Those with mental health disorders, such as anxiety, depression or bipolar disorder, are at an increased risk of developing an addiction. Mental health issues can make individuals more vulnerable to using substances or engaging in addictive behaviours as a means of self-medication or coping with their symptoms. Unfortunately, this can often exacerbate the mental health condition and create a vicious cycle.
Early exposure to addictive substances or behaviours
Exposure to addictive substances or behaviours at a young age can increase the risk of developing an addiction later in life. The adolescent brain is still developing and is more susceptible to the effects of substances and the development of addictive patterns. Early exposure can lead to long-lasting changes in brain function and structure that make a person more prone to addiction.
A lack of social support
Social support is crucial for emotional well-being and resilience. Individuals who lack strong social networks or experience isolation may be more vulnerable to developing an addiction. Supportive relationships can provide emotional stability, resources and encouragement to help a person cope with stress and avoid engaging in addictive behaviours or substance use.
High levels of stress
Stress is a significant risk factor for addiction, as it can trigger the brain’s stress response system and lead to the release of stress hormones. This can make individuals more susceptible to seeking relief through substances or addictive behaviours. Chronic stress can also impair decision-making abilities and increase the likelihood of engaging in impulsive or risky actions, which may contribute to the development of addiction.
The effects of addiction
Different substances and addictive behaviours have various effects on an individual’s health, relationships, career and social life. Here are some general consequences of addiction:
- Physical health issues, such as liver disease, heart problems and malnutrition
- Mental health problems, including depression, anxiety and increased risk of suicide
- Potentially lethal overdoses
- Strained relationships with family and friends
- Job loss or difficulty maintaining employment
- Financial problems and debt
- Legal issues and possible criminal charges
- Social isolation and stigmatisation
All of these issues can have a dramatic impact on your life and those around you and so it is important to get professional addiction help as soon as possible if you are struggling.
Addiction: True or false?
To get a better understanding of addiction, it is important to dispel some common myths about the condition. Here is a true or false quiz to test your knowledge and understand the reality behind the myths.
True or False? Addiction is a choice…
While the initial decision to use a substance or engage in behaviour may be voluntary, addiction involves changes in the brain that make quitting difficult. Over time, the brain’s reward system is altered and the person loses control over their ability to stop using the substance or engaging in the behaviour, making it a compulsion rather than a choice.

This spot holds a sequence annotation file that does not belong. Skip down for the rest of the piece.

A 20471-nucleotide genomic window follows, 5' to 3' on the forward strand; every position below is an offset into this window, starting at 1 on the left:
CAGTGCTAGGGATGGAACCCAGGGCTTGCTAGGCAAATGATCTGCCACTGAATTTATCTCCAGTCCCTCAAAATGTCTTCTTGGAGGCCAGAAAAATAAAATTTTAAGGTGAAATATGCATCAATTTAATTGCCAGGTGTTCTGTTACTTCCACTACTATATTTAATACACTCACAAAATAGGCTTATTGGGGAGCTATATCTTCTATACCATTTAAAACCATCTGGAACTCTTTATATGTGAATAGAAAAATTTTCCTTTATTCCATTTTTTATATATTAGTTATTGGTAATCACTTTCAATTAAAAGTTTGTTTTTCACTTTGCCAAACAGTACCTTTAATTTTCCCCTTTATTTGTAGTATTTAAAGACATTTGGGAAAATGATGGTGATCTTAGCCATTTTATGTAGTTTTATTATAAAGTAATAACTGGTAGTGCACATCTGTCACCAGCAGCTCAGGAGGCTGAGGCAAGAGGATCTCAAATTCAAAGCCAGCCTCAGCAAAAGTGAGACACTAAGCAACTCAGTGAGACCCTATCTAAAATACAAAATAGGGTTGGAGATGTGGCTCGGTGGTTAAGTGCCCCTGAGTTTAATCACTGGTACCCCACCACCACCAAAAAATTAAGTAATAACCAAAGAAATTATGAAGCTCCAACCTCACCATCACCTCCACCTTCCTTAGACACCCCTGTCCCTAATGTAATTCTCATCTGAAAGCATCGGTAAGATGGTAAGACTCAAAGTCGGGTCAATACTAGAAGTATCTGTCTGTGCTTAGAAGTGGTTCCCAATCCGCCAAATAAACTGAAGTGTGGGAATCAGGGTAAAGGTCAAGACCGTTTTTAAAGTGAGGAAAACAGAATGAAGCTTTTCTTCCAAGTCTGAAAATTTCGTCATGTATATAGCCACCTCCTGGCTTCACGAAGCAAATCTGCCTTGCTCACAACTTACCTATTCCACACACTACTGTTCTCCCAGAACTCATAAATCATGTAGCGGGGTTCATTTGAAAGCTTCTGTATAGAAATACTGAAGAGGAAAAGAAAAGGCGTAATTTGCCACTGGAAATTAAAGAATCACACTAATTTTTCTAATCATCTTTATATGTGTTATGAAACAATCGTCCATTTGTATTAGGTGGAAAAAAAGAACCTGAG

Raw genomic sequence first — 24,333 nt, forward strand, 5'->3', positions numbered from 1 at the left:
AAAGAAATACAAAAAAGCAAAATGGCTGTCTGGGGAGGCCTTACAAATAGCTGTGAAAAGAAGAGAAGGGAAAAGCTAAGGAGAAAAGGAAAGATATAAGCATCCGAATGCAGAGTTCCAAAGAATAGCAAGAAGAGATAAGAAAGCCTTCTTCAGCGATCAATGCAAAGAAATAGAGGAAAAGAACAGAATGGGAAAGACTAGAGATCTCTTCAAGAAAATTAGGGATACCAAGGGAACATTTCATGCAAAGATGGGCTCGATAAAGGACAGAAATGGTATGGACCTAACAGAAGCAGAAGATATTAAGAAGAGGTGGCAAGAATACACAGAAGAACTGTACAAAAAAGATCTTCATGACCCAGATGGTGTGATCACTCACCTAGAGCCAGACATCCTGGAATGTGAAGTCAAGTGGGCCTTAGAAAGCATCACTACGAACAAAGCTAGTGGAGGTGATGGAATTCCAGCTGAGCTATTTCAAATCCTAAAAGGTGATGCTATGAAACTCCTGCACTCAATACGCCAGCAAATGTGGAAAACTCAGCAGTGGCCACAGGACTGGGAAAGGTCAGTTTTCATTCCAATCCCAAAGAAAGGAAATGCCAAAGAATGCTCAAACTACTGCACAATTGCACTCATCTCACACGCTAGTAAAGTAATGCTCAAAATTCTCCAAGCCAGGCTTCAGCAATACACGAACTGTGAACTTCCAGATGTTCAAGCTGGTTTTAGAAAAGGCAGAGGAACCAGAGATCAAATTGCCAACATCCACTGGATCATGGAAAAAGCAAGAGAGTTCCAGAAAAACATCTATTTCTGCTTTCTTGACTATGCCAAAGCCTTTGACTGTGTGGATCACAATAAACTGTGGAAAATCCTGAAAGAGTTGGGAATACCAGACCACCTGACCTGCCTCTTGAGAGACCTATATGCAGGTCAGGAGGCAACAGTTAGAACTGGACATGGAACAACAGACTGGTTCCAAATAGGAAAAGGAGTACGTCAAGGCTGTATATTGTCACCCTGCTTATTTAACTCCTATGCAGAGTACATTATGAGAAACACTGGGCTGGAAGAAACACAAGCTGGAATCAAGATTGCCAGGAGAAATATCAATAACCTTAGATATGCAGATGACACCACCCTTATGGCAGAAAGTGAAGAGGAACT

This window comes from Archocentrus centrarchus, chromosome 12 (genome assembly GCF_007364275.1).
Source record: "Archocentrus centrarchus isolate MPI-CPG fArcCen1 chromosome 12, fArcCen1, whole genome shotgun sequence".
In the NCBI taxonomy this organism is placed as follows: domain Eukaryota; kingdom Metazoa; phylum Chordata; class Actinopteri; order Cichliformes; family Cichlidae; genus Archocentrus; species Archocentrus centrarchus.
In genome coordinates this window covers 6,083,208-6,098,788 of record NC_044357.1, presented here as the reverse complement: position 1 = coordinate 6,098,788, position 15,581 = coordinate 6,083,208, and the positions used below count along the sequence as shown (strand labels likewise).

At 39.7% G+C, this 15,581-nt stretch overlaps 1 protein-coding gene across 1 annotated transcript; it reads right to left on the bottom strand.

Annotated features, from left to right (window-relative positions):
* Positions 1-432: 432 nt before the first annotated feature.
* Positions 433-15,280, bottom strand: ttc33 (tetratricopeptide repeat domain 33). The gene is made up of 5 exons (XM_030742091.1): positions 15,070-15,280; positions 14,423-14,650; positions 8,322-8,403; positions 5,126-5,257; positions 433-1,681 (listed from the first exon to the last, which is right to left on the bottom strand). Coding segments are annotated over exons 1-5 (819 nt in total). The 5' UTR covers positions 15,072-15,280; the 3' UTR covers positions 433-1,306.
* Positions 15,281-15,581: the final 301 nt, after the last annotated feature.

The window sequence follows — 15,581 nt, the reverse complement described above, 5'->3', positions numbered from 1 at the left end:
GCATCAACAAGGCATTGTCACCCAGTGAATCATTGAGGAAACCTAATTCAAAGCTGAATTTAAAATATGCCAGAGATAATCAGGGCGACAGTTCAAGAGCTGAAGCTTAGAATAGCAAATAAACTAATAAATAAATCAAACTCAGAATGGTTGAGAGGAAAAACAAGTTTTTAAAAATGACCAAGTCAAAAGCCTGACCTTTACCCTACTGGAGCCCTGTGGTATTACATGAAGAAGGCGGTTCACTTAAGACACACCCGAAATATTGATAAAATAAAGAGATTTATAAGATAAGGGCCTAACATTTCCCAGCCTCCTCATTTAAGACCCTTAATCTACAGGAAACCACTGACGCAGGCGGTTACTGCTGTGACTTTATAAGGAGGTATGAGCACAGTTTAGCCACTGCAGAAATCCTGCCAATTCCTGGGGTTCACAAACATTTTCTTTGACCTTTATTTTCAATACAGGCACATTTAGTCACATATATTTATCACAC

True or False? Addiction can affect anyone…
True! Addiction can affect anyone, regardless of age, gender, ethnicity or socioeconomic status. While some individuals may be more predisposed to addiction due to genetic or environmental factors, addiction does not discriminate and can impact people from all walks of life.
True or False? Addiction is treatable…
True! While there is no one-size-fits-all cure for addiction, treatment and recovery are possible. It is important to understand, however, that recovery from addiction is an ongoing journey that may involve setbacks and challenges, even with professional addiction help.
True or False? Willpower alone is enough to overcome addiction…
False! Addiction is a complex disorder that usually requires professional help to address the physical, psychological and emotional aspects of the condition. While willpower and motivation are essential components of the recovery process, overcoming addiction often involves medical intervention, therapy, support groups and lifestyle changes. Relying solely on willpower can be ineffective and may lead to relapse or a worsening of the condition.
How is addiction treated?
Treatment for addiction typically involves a combination of detoxification and rehabilitation programmes.
Detox helps you safely withdraw from the addictive substance, breaks the physical aspect of addiction and helps you manage any withdrawal symptoms that emerge.
Rehab addresses the underlying issues contributing to the addiction through a combination of therapy, support groups and education on coping skills and relapse prevention.
How to get help for addiction
Seeking help for addiction is a crucial step towards recovery. Oasis Runcorn offers comprehensive addiction treatment programs that address the physical, emotional and psychological aspects of addiction. Contact us today and take the first steps in transforming your life.